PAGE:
Space Dogs [Blu Ray]: family friendly, fast-and-loose re-telling of the Soviet space dogs Belka and Strelka, who were sent up in Sputnik 5 and became the first animals to return from space in one piece. As a grown up, this film wasn’t pitched at me – the characters are a large-headed, squeaky-voiced, constantly kinetic mixture of animals on spectacularly dazzling adventure. Needless to say, that description ticks every box on the “child entertainment requirements” checklist. Being presented by the Russian Centre of National Film and Ministry of Culture Office there’s a lot of interesting, educational national pride, history, facts and even a mini tour of the Worker and Kolkhoz Woman statue – which is quite refreshing. The Blu Ray presentation and sound are both impressive; it’s bright, colorful, detailed and sharp. Although missing the multi-generational appeal that Pixar seem to have perfected, Space Dogs looks great, has a simple “happy ever after” story and would be a neat stocking filler for young children this Christmas!
UP [Blu Ray] An elderly widower tries to achieve his lifelong dream of living in South America, but picks up a few inadvertent companions on the way. This one’s definitely pitched way younger than other Pixar films and while there’s some happy moments, overall it’s pretty grim, with some real tearjerking scenes. The ensemble of dogs lighten up the film and were the only things I really enjoyed: poor grammar, dog-based jokes, squirrel etc. Blu Ray presentation is absolutely fantastic, the picture is so vibrant and much of the scenes look like 3D. Best looking BD I’ve seen. Sound/Music is just as important as the dialogue – and it sets the mood / plays with your feelings, to the point of being explicitly manipulative. Up is a super-crazy adventure for kids, but a little shallow and cutesy for the grown ups.
Coraline: didn’t really know what this was supposed to be about; escapism? nightmares? drug use? Visually, the film’s interesting – a mix of stop motion & CGI, and because the overall effect is quite Burton-esque goths and pseudo goths will worship this for years to come. Visual merits aside, everything else about this was terrible. Both the story that takes place and general premise are absolutely mental. It feels like a bunch of OK scenes forced together, rendering a potentially strong story disjointed, boring, pointless and ridiculous. Most of the voice acting is annoying, especially the eternally grating Dakota Fanning (Coraline the character and voice). Her dad looks like an Adrien Brodie caricature. The final product would appeal to such a narrow market; far too scary for young kids and too ridiculous / boring for adults – leaving a tiny slice of angsty teens. Personally, I’d stick to Mirrormask or the original Alice in Wonderland. Totally forgettable, but it did look good in HD
My Wrongs #8245-8249 & 117: Chris Morris’ BAFTA winning short (12 mins) about a mentally ill man’s failed attempt to look after his friend’s Doberman: adapted from a Blue Jam radio sketch. Totally surreal with a talking dog, duck rats and babies – not for everyone. There’s a lot of extras on the DVD disc and on the actual case itself. Must see for Morris fans, although don’t pay over the odds for it.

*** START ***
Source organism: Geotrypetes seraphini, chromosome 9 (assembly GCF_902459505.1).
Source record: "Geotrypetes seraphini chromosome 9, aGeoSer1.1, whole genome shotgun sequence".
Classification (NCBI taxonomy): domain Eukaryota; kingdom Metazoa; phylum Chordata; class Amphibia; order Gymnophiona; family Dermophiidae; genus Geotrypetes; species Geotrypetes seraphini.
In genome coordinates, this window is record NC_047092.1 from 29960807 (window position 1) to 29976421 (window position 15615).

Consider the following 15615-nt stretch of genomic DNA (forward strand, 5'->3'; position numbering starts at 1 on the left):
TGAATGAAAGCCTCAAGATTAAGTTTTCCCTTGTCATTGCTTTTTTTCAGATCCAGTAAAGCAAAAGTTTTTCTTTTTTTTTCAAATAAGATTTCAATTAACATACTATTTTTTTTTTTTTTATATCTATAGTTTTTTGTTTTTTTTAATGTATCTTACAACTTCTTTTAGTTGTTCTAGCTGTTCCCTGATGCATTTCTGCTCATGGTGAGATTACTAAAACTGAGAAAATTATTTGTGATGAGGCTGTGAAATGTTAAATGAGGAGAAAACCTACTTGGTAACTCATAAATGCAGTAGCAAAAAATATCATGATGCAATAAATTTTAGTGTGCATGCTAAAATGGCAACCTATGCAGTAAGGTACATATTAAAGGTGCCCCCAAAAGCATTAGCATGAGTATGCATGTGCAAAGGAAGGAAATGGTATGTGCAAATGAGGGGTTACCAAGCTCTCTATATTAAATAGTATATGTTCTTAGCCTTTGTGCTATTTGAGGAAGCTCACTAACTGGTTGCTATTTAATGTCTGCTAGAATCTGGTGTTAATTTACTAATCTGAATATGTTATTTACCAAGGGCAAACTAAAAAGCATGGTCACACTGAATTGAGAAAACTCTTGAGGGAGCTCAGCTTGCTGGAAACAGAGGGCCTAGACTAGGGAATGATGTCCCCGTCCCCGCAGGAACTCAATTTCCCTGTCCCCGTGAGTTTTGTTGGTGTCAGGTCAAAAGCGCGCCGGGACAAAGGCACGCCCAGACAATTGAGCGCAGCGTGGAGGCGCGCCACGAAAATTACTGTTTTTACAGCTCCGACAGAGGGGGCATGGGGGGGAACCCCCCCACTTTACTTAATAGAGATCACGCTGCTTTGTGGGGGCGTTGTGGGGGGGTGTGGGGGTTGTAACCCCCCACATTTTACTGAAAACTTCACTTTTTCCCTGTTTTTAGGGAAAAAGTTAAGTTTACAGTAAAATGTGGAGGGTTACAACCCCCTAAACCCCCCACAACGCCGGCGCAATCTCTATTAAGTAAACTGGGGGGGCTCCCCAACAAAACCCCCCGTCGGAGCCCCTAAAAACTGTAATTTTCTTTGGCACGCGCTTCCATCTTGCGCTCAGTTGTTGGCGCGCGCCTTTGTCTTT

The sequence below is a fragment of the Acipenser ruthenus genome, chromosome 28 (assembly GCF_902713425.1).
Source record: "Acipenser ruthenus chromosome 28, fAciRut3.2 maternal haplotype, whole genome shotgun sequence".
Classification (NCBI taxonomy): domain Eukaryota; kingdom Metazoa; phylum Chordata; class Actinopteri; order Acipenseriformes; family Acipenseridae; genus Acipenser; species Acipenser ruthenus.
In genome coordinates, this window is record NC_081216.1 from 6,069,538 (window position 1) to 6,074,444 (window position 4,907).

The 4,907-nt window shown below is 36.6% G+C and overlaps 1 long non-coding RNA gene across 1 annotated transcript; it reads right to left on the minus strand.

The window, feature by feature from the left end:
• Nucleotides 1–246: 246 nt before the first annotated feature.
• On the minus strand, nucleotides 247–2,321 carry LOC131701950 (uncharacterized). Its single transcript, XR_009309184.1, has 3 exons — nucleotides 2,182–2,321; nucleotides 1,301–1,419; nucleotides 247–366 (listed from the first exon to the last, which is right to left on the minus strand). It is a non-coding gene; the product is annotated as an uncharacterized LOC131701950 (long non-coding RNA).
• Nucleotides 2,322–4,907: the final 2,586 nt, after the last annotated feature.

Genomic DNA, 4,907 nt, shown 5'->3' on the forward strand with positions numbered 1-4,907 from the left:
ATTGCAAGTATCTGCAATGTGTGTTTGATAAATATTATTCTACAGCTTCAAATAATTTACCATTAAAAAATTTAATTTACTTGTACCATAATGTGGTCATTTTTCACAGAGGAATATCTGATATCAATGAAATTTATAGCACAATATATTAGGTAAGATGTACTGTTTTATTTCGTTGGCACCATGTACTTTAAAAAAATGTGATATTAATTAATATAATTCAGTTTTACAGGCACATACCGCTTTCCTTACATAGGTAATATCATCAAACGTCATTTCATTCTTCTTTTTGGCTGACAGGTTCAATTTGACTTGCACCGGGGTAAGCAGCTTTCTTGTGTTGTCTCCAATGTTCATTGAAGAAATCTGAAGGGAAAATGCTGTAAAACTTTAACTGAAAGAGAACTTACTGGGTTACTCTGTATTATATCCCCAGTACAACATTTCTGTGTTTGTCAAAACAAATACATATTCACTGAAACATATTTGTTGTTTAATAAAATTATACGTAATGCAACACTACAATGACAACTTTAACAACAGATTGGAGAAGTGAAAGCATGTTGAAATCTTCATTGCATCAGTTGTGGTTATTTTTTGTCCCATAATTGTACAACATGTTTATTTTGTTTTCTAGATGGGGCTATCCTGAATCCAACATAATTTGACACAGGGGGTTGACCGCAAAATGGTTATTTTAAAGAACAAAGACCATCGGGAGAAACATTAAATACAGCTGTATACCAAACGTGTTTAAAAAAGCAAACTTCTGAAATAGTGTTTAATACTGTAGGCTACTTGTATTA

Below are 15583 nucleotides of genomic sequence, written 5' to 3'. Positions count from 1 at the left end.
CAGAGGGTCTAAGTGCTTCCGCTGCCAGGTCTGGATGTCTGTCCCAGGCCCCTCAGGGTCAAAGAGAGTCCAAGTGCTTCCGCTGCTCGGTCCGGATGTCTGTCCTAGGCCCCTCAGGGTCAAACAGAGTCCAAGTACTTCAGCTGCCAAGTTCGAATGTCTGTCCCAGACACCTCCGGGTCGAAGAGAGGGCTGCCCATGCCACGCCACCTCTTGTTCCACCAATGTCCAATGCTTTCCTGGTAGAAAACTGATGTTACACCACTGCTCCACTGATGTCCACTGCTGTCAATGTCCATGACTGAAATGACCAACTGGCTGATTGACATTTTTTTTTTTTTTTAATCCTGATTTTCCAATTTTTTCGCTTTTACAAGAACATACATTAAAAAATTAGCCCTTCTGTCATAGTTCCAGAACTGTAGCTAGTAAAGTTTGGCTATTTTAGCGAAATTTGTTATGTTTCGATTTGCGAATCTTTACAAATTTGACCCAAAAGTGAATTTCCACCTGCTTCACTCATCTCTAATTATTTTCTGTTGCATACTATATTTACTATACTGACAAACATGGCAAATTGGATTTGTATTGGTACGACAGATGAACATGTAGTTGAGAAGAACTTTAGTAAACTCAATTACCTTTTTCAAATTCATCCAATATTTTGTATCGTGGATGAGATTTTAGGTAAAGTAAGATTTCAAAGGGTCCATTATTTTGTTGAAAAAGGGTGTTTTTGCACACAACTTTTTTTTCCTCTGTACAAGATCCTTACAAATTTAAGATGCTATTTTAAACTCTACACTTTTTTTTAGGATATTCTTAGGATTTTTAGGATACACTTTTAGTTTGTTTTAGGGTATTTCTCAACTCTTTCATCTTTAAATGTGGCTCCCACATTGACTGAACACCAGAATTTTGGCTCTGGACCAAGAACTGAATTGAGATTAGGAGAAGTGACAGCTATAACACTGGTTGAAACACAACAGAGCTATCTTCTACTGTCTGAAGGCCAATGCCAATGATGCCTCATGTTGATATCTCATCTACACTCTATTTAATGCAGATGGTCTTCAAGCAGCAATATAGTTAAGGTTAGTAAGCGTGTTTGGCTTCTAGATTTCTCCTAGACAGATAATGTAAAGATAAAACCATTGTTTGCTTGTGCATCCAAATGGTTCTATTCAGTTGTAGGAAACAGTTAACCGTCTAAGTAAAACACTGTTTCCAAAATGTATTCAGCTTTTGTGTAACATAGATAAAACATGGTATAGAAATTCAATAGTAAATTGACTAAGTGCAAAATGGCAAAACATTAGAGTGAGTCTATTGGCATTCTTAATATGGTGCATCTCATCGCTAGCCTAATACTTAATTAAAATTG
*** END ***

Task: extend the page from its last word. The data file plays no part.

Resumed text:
Antichrist: since studying Europa / Zentropa in Uni I’ve made it my business to see all of Lars Von Trier’s films, most of which push the envelope of style and content. This film sees none of his characteristic rules or obstructions in the film-making process, perhaps why there’s not much content and only a couple of memorable scenes. It’s it’s essentially a film too far, and with loads of needless violence, sex and symbolism – it feels like a slow burning ‘Hostel’ or ‘Saw’ flick. Technically it seemed a waste of the mighty Red One cameras used and things like the GCI animals / talking fox are plain absurd. Eden’s cabin and cheap atmospheric music seemed to nod at the Evil Dead series. The acting’s the only redeeming part of this flick, but I suspect this film will be a stain on both their careers. You can tell Von Trier’s depression was severe when he wrote this; uncharacteristically crap!
Kung Fu Panda / Bee Movie: Only watched these films because Sky are having an animation season at the moment and the visuals are usually nothing short of stunning. Despite being from the same studio, and only a year apart Kung Fu Panda is a far superior film in every sense: story, characters, voice acting, gags, audio mix, and entertainment factor. KungFu Panda also looks a thousand times better, you just get the feeling that the team paid more attention to detail; definitely the best-looking animation I’ve seen with vibrant colours and rich textures. Don’t get me wrong, Bee Movie’s not the worst film in the world, but it’s definitely aimed more at the kids than the whole family.
Kung Fu Panda: 8/10
Bee Movie: 5/10
Finding Nemo: having recently read that this film made it in to Time Magazine’s “100 greatest films of all-time” list (!) and held the record of biggest-selling DVD of all time (!!) I figured it’d be worth checking out. The film is technically outstanding: looks amazing & vibrant, animation is great, the surround-sound track is among the best I’ve heard and the research in to the ocean and ocean life shines through. Lots of good jokes throughout for both adults and kids. However, it’s not a very original story, has about 30 minor characters that you want to know more about, manages to downplay a family massacre, and dozens of cultural references / homages / stereotypes. Overall: I wouldn’t have put this in the 100 greatest films of all time myself, but it is a great film, very enjoyable – even if it’s not quite on par with Toy Story.
Ratatoulie: not as good as other pixar offerings and a pretty textbook story: misunderstood animal / robot has to change attitudes and be accepted for one life passion – succeeds. Entertaining, but more for the kids than films like Toy Story